Capital letters : revealing Wellington's urban history through typographic remnants : a thesis presented in partial fulfillment of the requirements for the degree of Master of Design, Massey University, Wellington, New Zealand

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Capital Letters uses visual communication design to forge relationships between the city and its past. It draws on the theory of geosemiotics (Scollon & Scollon, 2003) to position typographic remnants found in urban spaces, in time and place. In order to fully understand the semiotic meaning of typographic remnants, their historical context must be uncovered. As indexical signs, their semiotic meaning shifts as their surroundings change. This project examines the role that signage plays in the authentication of local places and highlights their importance as a form of visual cultural history. The city is explored, specific areas are traversed and the typographic discoveries documented. Semiotic archaeology extracts both the individual and the collective memory of the remnants, revealing their narratives and historical context, allowing previously indiscernible connections to be made. Focussing on these connections – the clustering of remnants and their shared indexicality – changes in the urban fabric of the city are revealed, traces of a continuously reshaped environment become apparent. The remnants act as indices to previous times. They inform of topographical changes in the urban fabric of the city and shifts in urban functional zones. Capital Letters uncovers a map of historical change and provides a new way in which to discover the city: through typographical remnants.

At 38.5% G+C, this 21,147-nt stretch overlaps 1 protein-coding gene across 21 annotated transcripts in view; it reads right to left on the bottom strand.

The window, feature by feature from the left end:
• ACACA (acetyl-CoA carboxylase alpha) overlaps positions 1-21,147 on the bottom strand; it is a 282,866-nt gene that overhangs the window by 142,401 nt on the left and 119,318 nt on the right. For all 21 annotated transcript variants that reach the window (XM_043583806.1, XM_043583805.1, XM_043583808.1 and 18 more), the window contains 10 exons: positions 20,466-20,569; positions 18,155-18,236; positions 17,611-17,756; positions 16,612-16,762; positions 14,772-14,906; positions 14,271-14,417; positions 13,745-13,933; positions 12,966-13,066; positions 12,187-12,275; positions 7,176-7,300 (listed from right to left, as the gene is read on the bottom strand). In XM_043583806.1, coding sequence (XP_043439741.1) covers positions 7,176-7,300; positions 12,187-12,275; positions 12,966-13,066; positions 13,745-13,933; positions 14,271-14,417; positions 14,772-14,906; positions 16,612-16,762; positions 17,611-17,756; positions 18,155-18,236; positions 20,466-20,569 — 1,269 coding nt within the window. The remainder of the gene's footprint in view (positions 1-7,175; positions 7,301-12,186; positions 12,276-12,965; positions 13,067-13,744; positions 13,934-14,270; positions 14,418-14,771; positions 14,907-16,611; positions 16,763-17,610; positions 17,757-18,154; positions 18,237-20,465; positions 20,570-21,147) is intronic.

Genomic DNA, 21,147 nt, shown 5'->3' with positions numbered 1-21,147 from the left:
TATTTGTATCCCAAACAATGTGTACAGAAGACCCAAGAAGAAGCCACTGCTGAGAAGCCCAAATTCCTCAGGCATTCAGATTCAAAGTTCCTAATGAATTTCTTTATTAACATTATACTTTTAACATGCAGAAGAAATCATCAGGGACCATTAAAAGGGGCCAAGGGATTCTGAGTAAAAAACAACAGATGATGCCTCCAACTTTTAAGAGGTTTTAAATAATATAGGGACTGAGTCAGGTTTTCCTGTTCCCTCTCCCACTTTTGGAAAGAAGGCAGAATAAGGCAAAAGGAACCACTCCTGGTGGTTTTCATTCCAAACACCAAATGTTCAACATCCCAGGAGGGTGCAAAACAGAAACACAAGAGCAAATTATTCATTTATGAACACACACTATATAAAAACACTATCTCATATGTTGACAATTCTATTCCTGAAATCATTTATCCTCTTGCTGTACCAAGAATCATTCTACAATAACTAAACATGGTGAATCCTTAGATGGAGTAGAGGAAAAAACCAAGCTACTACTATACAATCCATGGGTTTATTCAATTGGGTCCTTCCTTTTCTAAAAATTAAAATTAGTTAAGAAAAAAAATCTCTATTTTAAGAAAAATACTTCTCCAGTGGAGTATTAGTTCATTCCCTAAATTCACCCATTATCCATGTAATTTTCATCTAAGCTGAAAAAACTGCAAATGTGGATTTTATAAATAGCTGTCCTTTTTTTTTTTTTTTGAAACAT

Signage, Signs on buildings, Historical markers, Wellington buildings, Typography, Visual culture, Urban historical change